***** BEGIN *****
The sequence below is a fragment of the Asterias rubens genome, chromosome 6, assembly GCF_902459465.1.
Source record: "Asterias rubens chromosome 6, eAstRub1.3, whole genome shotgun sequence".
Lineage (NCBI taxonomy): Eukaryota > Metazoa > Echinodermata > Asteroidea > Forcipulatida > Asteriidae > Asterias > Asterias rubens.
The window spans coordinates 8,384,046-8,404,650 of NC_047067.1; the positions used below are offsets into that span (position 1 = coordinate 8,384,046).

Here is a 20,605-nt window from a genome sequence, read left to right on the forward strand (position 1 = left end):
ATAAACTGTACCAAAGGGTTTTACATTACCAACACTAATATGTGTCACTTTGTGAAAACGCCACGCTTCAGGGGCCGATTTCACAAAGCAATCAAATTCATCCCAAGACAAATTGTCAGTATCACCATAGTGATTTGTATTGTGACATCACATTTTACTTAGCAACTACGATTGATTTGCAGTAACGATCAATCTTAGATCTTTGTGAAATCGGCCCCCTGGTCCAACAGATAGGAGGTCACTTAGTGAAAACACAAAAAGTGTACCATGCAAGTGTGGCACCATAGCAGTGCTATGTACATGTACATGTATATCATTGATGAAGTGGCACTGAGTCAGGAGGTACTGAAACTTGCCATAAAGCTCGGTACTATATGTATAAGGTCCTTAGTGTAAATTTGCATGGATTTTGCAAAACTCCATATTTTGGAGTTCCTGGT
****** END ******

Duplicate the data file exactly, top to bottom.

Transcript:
The sequence below is a fragment of the Asterias rubens genome, chromosome 6, assembly GCF_902459465.1.
Source record: "Asterias rubens chromosome 6, eAstRub1.3, whole genome shotgun sequence".
Lineage (NCBI taxonomy): Eukaryota > Metazoa > Echinodermata > Asteroidea > Forcipulatida > Asteriidae > Asterias > Asterias rubens.
The window spans coordinates 8,384,046-8,404,650 of NC_047067.1; the positions used below are offsets into that span (position 1 = coordinate 8,384,046).

Here is a 20,605-nt window from a genome sequence, read left to right on the forward strand (position 1 = left end):
ATAAACTGTACCAAAGGGTTTTACATTACCAACACTAATATGTGTCACTTTGTGAAAACGCCACGCTTCAGGGGCCGATTTCACAAAGCAATCAAATTCATCCCAAGACAAATTGTCAGTATCACCATAGTGATTTGTATTGTGACATCACATTTTACTTAGCAACTACGATTGATTTGCAGTAACGATCAATCTTAGATCTTTGTGAAATCGGCCCCCTGGTCCAACAGATAGGAGGTCACTTAGTGAAAACACAAAAAGTGTACCATGCAAGTGTGGCACCATAGCAGTGCTATGTACATGTACATGTATATCATTGATGAAGTGGCACTGAGTCAGGAGGTACTGAAACTTGCCATAAAGCTCGGTACTATATGTATAAGGTCCTTAGTGTAAATTTGCATGGATTTTGCAAAACTCCATATTTTGGAGTTCCTGGT